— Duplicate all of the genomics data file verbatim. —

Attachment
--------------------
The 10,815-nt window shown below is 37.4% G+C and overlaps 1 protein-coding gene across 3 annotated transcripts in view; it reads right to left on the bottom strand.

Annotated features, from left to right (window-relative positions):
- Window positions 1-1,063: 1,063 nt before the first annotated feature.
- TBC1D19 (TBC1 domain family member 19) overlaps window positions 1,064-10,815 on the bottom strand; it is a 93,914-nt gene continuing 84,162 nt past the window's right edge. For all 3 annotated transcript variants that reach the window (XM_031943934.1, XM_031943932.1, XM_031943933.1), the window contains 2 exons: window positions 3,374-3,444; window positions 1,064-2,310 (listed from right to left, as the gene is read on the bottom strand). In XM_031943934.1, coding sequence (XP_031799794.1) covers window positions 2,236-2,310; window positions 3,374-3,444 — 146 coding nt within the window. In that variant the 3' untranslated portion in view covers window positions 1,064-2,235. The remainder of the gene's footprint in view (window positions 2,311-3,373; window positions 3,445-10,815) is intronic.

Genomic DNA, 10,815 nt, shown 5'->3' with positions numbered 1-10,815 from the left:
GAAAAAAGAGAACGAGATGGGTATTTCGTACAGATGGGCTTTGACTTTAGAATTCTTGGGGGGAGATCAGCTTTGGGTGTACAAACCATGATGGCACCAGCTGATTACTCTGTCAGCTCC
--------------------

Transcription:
The 10,815-nt window shown below is 37.4% G+C and overlaps 1 protein-coding gene across 3 annotated transcripts in view; it reads right to left on the bottom strand.

Annotated features, from left to right (window-relative positions):
- Window positions 1-1,063: 1,063 nt before the first annotated feature.
- TBC1D19 (TBC1 domain family member 19) overlaps window positions 1,064-10,815 on the bottom strand; it is a 93,914-nt gene continuing 84,162 nt past the window's right edge. For all 3 annotated transcript variants that reach the window (XM_031943934.1, XM_031943932.1, XM_031943933.1), the window contains 2 exons: window positions 3,374-3,444; window positions 1,064-2,310 (listed from right to left, as the gene is read on the bottom strand). In XM_031943934.1, coding sequence (XP_031799794.1) covers window positions 2,236-2,310; window positions 3,374-3,444 — 146 coding nt within the window. In that variant the 3' untranslated portion in view covers window positions 1,064-2,235. The remainder of the gene's footprint in view (window positions 2,311-3,373; window positions 3,445-10,815) is intronic.

Genomic DNA, 10,815 nt, shown 5'->3' with positions numbered 1-10,815 from the left:
GAAAAAAGAGAACGAGATGGGTATTTCGTACAGATGGGCTTTGACTTTAGAATTCTTGGGGGGAGATCAGCTTTGGGTGTACAAACCATGATGGCACCAGCTGATTACTCTGTCAGCTCC